Today's News

  • Gastrointestinal outbreak reported at West Brunswick High School shelter

    West Brunswick High School evacuation officials are responding to reports of gastrointestinal symptoms at the local hurricane shelter.

    Shelter staff is working with the Brunswick County Health Department to institute enhanced cleaning methods and necessary measures, according to a health department news release Friday.

    "These reported symptoms are very typical of a norovirus, and the health department has begun its epidemiological work to confirm," the release states.

  • Untreated wastewater discharge reported Sept. 22 in Leland

    Leland utilities discovered about 8,000 gallons of untreated wastewater was discharged from a manhole of the gravity sewer system on Kobus Court in the Magnolia Greens subdivision Sept. 22.

    The discharge flowed from the manhole lid to the street stormwater collection system, which flows into Jackeys Creek in the Cape Fear River Basin.

  • Shallotte aldermen OK debris removal plans, end state of emergency

    SHALLOTTE — Shallotte aldermen at a Sept. 21 emergency meeting approved proceeding with plans for debris removal following Hurricane Florence with Crowdergulf Disaster Recovery & Debris Management of Theodore, Ala., and Landfall Strategies of Sarasota, Fla.

  • BCAR: county real estate market exceeds expectations through September

    Brunswick County’s residential real estate market continued to demonstrate strength approaching the end of summer, according to the latest statistics released by the Brunswick County Association of Realtors.

    The number of new listings in August 2018 was up 20 percent compared with August 2017, while total sales volume dropped by 5.5 percent. The average sale price increased slightly, up almost 4 percent over last year.

  • USDA provides free meals to students in hurricane disaster areas

    All students in disaster areas affected by Hurricane Florence in North Carolina will be able to enjoy free school meals provided by the U.S. Department of Agriculture’s National School Lunch Program through Oct. 26. This and additional measures has to potential to benefit 31 school districts and more than 284,000 children.

  • Mold in buildings flooded by hurricane presents health risks

    As North Carolinians begin to clean up debris and building interiors that may have been exposed to flooding or standing water caused by Hurricane Florence, state health officials are cautioning them to be mindful of the hazards associated with mold and other contaminants that may be present inside homes and other buildings.

    According to the N.C. Department of Health and Human Services, mold growth should be cleaned up as quickly as possible and any water problems, such as leaks in roofs, walls and plumbing, should be fixed to help control moisture inside a building.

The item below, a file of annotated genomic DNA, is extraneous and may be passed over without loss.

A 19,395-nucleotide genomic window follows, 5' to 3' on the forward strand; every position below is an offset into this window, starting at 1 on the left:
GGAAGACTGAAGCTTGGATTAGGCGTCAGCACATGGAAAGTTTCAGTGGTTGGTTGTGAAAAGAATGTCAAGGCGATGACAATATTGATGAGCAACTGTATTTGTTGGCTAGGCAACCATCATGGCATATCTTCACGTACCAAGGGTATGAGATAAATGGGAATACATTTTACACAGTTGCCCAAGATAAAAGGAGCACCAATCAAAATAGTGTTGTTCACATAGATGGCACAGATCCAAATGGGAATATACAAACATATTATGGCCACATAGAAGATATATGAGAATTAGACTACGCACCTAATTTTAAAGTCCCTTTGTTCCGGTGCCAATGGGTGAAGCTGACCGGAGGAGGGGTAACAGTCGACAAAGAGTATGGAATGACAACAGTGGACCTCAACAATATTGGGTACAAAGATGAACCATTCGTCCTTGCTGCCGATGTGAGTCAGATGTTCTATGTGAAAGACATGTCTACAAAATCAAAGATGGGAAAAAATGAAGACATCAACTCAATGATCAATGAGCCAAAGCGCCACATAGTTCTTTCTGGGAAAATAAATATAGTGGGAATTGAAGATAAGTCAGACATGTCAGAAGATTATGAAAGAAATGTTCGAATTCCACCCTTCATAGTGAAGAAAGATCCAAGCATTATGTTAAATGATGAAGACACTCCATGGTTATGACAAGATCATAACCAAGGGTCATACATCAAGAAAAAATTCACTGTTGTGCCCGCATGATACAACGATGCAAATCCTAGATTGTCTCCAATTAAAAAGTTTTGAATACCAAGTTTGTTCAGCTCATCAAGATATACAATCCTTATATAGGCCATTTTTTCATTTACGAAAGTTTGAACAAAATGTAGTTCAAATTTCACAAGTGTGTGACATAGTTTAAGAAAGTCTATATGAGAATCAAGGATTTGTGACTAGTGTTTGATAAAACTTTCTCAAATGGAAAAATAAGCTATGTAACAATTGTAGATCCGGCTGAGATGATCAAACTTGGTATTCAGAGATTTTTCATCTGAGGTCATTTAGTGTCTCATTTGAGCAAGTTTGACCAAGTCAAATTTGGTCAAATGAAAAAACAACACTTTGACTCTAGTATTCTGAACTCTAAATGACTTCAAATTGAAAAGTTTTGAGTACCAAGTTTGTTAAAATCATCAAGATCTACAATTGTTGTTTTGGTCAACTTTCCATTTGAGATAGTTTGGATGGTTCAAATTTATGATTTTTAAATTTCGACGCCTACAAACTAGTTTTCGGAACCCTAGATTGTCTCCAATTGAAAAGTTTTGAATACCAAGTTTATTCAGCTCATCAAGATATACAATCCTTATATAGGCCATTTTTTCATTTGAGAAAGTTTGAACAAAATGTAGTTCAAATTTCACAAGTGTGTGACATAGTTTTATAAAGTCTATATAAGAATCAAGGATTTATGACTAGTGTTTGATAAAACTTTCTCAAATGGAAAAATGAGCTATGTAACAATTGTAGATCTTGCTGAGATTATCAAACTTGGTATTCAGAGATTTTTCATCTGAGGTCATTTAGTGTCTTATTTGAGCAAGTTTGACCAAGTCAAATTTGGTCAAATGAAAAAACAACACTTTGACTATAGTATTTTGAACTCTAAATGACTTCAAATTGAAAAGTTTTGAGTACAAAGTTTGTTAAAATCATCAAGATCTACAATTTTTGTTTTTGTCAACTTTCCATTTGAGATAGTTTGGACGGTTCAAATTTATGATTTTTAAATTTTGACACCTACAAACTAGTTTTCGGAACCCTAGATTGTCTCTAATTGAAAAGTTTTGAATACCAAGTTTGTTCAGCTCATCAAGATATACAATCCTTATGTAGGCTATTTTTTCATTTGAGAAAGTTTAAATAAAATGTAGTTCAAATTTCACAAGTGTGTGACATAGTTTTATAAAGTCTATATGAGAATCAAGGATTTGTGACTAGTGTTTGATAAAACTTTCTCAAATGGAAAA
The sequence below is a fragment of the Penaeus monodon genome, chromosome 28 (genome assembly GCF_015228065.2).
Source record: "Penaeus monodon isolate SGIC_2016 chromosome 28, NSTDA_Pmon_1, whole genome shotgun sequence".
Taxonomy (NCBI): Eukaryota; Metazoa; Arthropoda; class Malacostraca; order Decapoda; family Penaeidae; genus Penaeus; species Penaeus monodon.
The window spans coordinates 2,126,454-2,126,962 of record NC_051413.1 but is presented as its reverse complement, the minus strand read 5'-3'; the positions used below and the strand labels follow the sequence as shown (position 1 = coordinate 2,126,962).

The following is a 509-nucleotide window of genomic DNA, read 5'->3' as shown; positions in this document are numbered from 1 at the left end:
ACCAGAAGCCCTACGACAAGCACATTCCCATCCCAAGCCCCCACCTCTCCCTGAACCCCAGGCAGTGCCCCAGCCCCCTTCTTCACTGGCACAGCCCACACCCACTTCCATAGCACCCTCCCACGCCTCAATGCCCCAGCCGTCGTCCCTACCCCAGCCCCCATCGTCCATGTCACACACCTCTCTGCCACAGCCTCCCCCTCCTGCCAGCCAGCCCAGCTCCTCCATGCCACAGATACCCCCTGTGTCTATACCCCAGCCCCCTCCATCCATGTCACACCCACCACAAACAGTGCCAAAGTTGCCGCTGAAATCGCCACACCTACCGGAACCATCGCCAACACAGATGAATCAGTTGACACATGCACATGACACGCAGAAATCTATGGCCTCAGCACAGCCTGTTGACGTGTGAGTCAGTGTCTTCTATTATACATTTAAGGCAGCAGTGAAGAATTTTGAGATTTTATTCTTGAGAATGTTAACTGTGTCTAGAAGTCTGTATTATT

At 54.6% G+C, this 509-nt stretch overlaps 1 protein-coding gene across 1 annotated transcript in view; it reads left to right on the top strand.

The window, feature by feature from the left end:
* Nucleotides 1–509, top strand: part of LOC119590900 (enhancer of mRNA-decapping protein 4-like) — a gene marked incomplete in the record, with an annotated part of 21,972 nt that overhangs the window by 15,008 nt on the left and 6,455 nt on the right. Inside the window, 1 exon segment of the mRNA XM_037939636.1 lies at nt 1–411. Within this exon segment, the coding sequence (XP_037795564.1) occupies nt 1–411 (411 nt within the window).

• Brunswick County issues voluntary evacuation for all areas impacted by Waccamaw floodplain

    A voluntary evacuation for all areas impacted by the Waccamaw floodplain is now in effect starting at 8 a.m. Wednesday, Sept. 19. 

    This includes Brunswick Plantation. Brunswick County issued the voluntary evacuation after staff observed the Waccamaw River by air. The river is steadily rising and is expected to crest on Friday, Sept. 21. 

    To view Brunswick County Sheriff John Ingram's Facebook video, copy and paste and go to: tinyurl.com/y8mg4tsw

  • HHS awards funds to combat opioid crisis in North Carolina

    The U.S. Department of Health and Human Services announced $34,176,742 in opioid-related funding to help North Carolina combat the crisis.

    Nationwide, HHS awarded more than $1 billion to all states. The awards, administered by the Health Resources and Services Administration (HRSA) and the Substance Abuse and Mental Health Services Administration (SAMHSA) support HHS’s Five-Point Opioid Strategy.

  • State sees surge in malicious email

    North Carolina Department of Information Technology (NC DIT) reminds email users to eye electronic communications closely. Malicious emails sent to the state of North Carolina increased more than 60 percent during the days leading up to the landfall of Hurricane Florence, state chief risk officer Maria Thompson said.

  • State seeks public comment on transportation projects

    State officials want to hear from the public on what local projects should be priorities in the state’s next 10-year transportation plan, called the State Transportation Improvement Program. Data and local input are used to determine which projects get built based on a funding formula aimed at reducing congestion, increasing safety and promoting economic growth.